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Streetcar Wreck at Willow Street

RVHS Photo: 1993.001.0226

The date was April 30, 1910 when a runaway coal car hit streetcar #102 on the "Seattle, Renton & Southern Ry." streetcar line.  Two passengers were killed and twenty were injured. 

The accident occurred on Rainier Avenue at Willow Street. The power apparently failed and the shop-built locomotive pulling the coal car had no emergency braking system to cover such an emergency. 

The locomotive was used for hauling freight cars, especially coal, as it was doing when the collision occurred. There were fuel yards scattered throughout the Rainier Valley in those early days as everyone used either coal or wood to cook with and heat their homes. 

The locomotive picked up carloads of coal, probably at Newcastle and delivered it to the fuel yards that in turn delivered it to their customer's homes by horse and wagon. On arrival at the home the coal was shoveled into a big steel buckets about the size of a garbage can as the horses waited patiently and the local kids came by to watch. When full of coal, the workman, with a thick pad on his back, would put his back against the heavy bucket that was sitting on the bed of the wagon, grip the bucket at the top, lean forward to take the weight, and head toward the customers house. He would have to go upstairs and downstairs, sometimes for long distances, before dumping it down the coal chute into the coal bin, usually in the basement. Then back for another load.

The locomotive was also used as a repair car for maintenance on the rail line between Renton and Pine Street in downtown Seattle.  Louis Hipkins, the master mechanic and blacksmith built the locomotive at the company car barns on Rainier Avenue at Hudson Street. He was known as "Pa Hip" to all his friends and fellow employees. He worked for the car line, building and repairing the cars for 50 years. When the car line changed ownership, which it did many times, the new owners insisted he remain with the company before the sale was finalized.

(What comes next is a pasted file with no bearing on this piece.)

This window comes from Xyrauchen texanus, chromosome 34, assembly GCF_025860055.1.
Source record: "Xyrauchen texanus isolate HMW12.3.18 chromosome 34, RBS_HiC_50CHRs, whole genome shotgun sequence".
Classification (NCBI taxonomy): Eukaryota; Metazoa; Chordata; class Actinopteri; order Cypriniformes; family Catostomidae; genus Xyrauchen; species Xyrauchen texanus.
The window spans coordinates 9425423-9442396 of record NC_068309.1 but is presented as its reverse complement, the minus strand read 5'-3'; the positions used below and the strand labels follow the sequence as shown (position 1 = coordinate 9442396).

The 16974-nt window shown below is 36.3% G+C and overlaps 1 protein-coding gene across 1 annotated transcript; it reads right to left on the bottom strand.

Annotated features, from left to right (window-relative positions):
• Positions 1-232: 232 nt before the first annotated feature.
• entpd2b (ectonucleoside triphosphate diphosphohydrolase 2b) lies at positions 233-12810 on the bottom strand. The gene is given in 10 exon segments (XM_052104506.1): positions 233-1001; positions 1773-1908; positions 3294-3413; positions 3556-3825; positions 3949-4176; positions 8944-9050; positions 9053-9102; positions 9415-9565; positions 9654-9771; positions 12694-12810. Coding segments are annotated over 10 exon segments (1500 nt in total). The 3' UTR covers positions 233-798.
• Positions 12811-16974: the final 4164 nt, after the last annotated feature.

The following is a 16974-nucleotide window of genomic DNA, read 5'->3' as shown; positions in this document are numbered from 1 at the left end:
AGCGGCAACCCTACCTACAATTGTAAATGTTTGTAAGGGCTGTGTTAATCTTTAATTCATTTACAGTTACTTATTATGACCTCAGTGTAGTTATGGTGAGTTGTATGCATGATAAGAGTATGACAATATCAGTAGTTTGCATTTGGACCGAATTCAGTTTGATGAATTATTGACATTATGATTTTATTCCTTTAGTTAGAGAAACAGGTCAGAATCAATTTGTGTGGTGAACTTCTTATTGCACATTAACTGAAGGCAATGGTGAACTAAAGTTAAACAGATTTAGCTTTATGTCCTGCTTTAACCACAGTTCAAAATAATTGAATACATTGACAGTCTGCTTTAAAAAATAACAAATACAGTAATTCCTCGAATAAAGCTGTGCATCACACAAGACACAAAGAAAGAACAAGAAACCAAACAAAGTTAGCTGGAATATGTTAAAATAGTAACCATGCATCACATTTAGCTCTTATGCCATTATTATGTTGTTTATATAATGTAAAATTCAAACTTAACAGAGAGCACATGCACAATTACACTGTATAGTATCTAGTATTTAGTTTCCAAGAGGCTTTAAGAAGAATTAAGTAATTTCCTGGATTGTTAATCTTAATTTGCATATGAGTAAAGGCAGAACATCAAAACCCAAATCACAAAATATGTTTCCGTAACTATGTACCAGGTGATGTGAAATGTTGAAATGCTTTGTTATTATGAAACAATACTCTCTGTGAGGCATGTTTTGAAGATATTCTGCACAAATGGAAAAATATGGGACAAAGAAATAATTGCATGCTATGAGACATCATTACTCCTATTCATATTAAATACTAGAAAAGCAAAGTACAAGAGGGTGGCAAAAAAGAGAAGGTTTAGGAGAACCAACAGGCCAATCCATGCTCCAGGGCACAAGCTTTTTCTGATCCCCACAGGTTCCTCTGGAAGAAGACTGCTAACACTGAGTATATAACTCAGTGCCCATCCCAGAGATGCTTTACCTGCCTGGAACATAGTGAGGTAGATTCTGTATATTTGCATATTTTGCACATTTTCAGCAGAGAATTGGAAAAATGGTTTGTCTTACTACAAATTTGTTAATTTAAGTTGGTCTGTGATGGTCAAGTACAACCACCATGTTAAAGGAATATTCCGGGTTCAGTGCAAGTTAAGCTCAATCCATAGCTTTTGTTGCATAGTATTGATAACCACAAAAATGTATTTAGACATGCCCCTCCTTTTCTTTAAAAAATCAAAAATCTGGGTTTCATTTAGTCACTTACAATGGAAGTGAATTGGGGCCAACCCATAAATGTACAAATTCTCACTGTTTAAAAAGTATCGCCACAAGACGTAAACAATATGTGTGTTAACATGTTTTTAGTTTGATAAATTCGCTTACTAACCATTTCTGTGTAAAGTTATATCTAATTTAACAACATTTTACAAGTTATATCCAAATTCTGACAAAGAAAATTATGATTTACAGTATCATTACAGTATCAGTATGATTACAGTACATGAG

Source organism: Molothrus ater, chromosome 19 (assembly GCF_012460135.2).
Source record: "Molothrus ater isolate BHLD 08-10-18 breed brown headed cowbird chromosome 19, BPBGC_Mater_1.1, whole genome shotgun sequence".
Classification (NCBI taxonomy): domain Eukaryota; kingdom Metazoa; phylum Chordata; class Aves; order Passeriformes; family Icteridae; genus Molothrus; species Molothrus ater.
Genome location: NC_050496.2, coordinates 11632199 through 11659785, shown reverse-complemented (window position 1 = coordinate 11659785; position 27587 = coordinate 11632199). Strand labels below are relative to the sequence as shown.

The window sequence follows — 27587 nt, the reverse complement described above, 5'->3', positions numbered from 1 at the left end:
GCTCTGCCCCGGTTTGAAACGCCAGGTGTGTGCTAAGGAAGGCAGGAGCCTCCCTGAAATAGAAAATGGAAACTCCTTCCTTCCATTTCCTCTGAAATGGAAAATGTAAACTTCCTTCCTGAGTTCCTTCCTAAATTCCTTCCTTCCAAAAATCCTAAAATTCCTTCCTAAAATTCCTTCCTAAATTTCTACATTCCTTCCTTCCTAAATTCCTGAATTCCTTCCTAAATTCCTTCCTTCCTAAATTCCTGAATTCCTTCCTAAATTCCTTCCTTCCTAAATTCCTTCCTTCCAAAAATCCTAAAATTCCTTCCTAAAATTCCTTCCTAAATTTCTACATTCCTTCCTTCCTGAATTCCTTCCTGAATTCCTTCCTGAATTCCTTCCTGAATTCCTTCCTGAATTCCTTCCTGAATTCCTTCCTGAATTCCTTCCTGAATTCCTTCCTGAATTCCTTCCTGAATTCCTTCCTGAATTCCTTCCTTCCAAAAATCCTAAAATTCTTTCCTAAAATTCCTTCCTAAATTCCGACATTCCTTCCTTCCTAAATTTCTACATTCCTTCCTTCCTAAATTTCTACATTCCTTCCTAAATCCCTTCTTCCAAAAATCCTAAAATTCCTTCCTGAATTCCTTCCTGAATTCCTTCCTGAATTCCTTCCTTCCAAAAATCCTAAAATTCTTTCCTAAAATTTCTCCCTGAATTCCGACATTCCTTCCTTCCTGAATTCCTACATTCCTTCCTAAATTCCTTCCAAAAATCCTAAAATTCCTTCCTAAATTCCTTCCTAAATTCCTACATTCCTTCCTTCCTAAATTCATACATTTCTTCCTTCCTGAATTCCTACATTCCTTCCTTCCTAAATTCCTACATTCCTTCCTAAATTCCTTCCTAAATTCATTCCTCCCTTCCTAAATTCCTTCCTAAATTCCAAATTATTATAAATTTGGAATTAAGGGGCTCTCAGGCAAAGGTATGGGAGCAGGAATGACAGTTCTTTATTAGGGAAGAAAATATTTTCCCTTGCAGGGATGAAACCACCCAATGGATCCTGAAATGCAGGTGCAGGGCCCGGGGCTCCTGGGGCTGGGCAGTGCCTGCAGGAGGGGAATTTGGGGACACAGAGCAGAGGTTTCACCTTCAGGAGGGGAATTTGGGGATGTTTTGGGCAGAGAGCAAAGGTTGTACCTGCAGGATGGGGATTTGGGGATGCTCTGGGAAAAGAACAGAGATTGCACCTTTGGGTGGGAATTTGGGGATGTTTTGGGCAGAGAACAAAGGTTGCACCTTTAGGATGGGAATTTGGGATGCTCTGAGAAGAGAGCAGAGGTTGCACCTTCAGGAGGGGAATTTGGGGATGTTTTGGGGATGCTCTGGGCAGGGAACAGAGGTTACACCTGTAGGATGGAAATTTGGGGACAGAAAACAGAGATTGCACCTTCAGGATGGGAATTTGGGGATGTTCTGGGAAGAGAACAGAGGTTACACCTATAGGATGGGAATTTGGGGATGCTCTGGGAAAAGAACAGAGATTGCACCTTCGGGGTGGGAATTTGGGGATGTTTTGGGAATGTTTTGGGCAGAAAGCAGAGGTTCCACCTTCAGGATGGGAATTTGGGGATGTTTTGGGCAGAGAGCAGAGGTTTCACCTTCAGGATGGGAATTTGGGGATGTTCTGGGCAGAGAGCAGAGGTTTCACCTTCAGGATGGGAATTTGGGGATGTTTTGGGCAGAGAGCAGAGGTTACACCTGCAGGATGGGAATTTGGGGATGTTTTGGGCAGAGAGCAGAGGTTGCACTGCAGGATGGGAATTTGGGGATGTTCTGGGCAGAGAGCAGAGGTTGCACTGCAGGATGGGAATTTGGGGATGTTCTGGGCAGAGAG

In 1937, when the line closed down and the city busses replaced the streetcars, he retired. He and his wife moved to their cabin on Camano Island where about ten Columbia City residents also had summer homes. The post office address for their "little community" was what else but "Columbia City #2, Camano Island".

 Streetcar #102 was new, having been in service only about a month, when the accident happened. It was one of eight larger steel cars, with two doors, built for the Rainier Valley line by the Moran Shipyard Company here in Seattle. After the accident, it was repaired and returned to service as car #109. The original cars they replaced were built of wood.

According to some of the old timers in the valley, but not able to be verified, the motorman of the doomed car #102 escaped injury by diving out of the window. Also a woman passenger wouldn't get off, as she was concerned her transfer might not get her on another streetcar.

The accident attracted a sizable crowd as evidenced by the photo. Everyone seems to be dressed up including the boys in the center of the photograph, particularly the one in knickers, suit coat, tie and a pork pie hat.  

Their attire suggested they might be going to Sunday School. Also notice the long shadows indicating it is early morning. The date was written on the back of the original photo, April 30, 1910,  so I looked up that date on a perpetual calendar and sure enough, it was on a Sunday. 

Days Gone By 

South District Journal 9/8/99

By Buzz Anderson


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